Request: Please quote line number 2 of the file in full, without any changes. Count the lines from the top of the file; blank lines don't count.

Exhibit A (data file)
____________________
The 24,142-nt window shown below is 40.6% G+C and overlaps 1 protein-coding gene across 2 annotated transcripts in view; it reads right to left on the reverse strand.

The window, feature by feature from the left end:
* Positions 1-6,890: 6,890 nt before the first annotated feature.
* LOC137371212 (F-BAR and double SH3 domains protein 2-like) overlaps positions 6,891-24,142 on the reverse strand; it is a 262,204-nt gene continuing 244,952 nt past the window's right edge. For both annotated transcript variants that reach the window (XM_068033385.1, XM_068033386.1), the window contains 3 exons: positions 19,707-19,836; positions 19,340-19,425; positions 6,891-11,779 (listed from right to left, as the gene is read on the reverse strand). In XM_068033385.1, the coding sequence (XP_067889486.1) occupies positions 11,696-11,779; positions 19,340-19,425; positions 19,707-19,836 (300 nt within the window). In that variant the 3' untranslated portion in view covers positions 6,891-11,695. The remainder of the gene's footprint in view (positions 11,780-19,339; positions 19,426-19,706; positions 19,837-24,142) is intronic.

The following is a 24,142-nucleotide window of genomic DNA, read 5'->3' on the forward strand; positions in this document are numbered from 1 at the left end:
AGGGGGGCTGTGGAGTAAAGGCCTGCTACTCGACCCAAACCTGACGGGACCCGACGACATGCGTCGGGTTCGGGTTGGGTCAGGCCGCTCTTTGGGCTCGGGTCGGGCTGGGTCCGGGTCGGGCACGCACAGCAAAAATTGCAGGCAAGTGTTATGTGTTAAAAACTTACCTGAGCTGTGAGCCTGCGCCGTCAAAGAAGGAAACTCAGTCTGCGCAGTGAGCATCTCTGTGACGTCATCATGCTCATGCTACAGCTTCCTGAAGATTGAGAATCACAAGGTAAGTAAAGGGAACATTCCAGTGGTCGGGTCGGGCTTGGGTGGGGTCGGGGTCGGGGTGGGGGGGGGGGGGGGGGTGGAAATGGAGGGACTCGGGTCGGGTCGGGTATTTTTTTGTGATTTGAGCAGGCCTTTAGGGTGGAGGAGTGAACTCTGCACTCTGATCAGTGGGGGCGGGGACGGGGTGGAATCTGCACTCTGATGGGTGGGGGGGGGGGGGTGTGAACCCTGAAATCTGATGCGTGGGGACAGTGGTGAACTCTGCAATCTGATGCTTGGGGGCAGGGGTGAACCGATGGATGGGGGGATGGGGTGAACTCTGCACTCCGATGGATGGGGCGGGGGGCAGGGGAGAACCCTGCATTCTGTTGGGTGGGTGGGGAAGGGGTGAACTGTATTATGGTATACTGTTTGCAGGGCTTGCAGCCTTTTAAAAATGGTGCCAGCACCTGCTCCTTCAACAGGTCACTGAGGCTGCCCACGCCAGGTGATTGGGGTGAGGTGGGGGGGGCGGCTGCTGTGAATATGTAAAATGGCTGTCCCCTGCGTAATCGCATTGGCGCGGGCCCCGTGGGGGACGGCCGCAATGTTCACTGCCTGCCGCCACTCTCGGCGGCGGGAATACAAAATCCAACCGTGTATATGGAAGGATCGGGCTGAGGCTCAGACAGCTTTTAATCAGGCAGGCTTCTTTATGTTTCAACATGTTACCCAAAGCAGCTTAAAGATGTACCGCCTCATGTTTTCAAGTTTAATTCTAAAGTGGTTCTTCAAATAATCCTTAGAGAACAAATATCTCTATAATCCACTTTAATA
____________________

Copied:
The window, feature by feature from the left end: